Shanghai’s Changning District began to use AI for road management in 2020. Multiple algorithms that addressed various scenarios were created, and 1,000 cameras were transformed into sensors that could detect problems such as illegal parking or flooded roads. The sensors sent alerts to administrators, allowing them to become aware of and solve problems more efficiently.

SenseTime technology can be seen in cities across China and will soon be applied in other sectors.

State-of-the-art technology and highly skilled staff

Tang Xiao’ou, one of SenseTime’s co-founders, went to the US after graduating from the University of Science and Technology of China in 1990. He obtained a master’s degree from the University of Rochester in 1991 and a doctorate in computer vision from the Massachusetts Institute of Technology in 1992. In June 2014, while teaching at the Chinese University of Hong Kong (CUHK), Tang’s team of researchers at the school launched DeepID, a face recognition algorithm with a 99.55% accuracy rate—a benchmark that was more accurate than the human eye’s 97.53%. He co-founded SenseTime with Xu Li, who earned his doctorate at CUHK, later that year.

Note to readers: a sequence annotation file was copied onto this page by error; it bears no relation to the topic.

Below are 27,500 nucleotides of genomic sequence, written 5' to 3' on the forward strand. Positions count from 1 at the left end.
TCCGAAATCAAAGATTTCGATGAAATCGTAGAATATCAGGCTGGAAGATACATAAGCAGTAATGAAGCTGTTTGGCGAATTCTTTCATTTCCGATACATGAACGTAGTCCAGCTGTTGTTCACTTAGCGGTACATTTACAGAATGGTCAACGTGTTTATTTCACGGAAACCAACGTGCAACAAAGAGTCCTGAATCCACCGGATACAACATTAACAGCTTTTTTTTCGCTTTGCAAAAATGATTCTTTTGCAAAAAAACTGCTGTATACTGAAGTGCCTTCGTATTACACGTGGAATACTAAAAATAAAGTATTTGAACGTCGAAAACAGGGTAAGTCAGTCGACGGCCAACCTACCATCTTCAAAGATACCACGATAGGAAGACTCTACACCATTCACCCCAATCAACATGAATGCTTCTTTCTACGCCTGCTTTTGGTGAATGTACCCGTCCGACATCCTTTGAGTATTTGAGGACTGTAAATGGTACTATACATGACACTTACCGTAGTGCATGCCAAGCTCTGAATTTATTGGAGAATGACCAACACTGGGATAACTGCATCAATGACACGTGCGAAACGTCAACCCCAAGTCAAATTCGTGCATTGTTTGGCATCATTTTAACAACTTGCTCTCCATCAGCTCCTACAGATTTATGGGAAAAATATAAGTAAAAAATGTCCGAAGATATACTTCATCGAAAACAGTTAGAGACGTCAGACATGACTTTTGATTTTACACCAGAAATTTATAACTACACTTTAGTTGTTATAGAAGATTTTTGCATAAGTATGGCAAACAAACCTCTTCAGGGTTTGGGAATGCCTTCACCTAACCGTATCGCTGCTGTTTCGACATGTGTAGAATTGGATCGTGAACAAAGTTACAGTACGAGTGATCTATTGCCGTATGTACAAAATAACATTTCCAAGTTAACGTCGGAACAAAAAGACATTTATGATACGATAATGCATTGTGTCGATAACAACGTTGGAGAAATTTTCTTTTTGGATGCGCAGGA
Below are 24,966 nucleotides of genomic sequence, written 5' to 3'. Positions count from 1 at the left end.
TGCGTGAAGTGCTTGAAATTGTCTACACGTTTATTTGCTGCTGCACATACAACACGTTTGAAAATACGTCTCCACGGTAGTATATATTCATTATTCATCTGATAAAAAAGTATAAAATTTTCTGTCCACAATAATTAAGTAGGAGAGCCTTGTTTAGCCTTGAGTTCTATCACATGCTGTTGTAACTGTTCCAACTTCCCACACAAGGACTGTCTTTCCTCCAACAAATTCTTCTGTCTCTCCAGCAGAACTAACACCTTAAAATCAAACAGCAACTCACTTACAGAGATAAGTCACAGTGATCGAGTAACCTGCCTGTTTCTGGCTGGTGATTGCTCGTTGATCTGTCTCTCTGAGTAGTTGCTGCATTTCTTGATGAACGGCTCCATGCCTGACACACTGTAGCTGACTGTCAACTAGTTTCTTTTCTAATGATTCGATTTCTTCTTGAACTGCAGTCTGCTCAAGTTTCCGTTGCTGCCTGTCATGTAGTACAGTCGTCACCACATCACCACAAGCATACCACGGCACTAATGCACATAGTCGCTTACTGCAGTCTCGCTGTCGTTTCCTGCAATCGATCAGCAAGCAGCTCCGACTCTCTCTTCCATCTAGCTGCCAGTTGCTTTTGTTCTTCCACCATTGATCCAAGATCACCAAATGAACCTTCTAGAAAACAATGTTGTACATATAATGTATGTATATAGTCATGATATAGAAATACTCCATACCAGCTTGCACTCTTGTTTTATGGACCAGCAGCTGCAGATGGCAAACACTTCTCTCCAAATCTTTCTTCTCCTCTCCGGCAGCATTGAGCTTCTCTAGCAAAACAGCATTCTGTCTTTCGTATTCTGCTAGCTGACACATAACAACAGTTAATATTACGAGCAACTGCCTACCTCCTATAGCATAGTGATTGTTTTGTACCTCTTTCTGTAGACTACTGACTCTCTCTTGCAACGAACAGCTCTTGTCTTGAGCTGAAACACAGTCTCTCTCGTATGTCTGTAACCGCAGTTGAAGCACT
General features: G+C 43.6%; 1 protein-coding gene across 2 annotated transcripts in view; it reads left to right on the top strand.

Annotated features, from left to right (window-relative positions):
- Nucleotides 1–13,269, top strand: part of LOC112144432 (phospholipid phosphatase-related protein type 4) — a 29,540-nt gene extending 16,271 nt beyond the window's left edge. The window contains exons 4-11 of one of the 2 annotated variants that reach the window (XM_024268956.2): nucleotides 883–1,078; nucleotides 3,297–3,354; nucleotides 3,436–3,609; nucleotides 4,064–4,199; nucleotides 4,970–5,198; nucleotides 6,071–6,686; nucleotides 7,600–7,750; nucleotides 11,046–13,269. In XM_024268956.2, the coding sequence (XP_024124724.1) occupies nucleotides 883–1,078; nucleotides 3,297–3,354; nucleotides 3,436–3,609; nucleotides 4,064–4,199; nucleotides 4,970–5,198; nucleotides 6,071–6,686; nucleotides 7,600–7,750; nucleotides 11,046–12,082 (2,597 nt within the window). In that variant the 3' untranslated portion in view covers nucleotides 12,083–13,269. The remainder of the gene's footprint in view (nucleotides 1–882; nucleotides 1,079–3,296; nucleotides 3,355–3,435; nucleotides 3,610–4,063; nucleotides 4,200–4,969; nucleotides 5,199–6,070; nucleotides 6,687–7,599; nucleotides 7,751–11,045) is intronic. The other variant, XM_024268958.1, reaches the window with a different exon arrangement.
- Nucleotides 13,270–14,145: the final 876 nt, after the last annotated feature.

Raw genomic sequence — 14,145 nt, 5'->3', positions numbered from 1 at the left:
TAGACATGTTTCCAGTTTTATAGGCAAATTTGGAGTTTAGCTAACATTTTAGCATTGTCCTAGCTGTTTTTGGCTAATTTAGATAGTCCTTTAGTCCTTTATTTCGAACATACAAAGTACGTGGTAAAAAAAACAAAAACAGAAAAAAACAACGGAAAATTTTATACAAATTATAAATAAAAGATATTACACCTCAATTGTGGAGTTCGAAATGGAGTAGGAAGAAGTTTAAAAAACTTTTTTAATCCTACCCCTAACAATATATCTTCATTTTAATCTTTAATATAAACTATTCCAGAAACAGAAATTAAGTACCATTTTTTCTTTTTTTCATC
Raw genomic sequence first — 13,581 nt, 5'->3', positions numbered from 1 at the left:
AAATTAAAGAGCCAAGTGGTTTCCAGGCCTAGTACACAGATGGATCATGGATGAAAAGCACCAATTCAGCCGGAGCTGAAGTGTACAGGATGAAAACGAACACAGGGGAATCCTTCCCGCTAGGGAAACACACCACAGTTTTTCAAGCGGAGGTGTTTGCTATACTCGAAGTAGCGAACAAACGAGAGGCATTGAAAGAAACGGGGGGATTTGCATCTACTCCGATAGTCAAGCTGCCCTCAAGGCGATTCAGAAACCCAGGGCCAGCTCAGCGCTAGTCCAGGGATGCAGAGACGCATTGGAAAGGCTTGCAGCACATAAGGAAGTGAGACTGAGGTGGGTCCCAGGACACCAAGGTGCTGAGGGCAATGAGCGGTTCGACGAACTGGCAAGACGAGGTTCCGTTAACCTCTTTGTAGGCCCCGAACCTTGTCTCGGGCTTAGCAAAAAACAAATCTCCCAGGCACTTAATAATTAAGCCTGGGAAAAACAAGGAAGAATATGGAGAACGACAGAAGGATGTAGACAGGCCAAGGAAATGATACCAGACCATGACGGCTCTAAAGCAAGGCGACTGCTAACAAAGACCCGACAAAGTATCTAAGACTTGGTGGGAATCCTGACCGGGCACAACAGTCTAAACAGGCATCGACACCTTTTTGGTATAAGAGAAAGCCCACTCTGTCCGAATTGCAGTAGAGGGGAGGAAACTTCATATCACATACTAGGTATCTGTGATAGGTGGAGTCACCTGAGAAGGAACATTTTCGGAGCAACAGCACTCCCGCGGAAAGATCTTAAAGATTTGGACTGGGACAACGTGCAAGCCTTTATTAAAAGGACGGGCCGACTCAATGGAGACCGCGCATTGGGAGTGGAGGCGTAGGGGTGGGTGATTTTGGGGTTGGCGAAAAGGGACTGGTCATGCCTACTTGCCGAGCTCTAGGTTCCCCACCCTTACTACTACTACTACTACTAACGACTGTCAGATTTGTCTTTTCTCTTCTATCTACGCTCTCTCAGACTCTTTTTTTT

So far, SenseTime’s staff have already won awards in 70 global competitions and published 600 academic papers. By the end of 2021, 70% of SenseTime’s staff, or roughly 4,300 people, were R&D technicians. The company has built AI “schools” and “libraries” to process data for deep learning, as well as a large AI computing center in Shanghai that can process 23,600 years’ runtime worth of video content in a single day.

To keep its leading edge, SenseTime works with universities around the world to recruit top talent. It sponsors labs and supports AI research through scholarships to encourage, cultivate, and identify potential recruits. SenseTime frequently hires postgraduates from top Chinese universities and attracts experienced employees from other tech enterprises, including Microsoft, Google, Lenovo, and Baidu.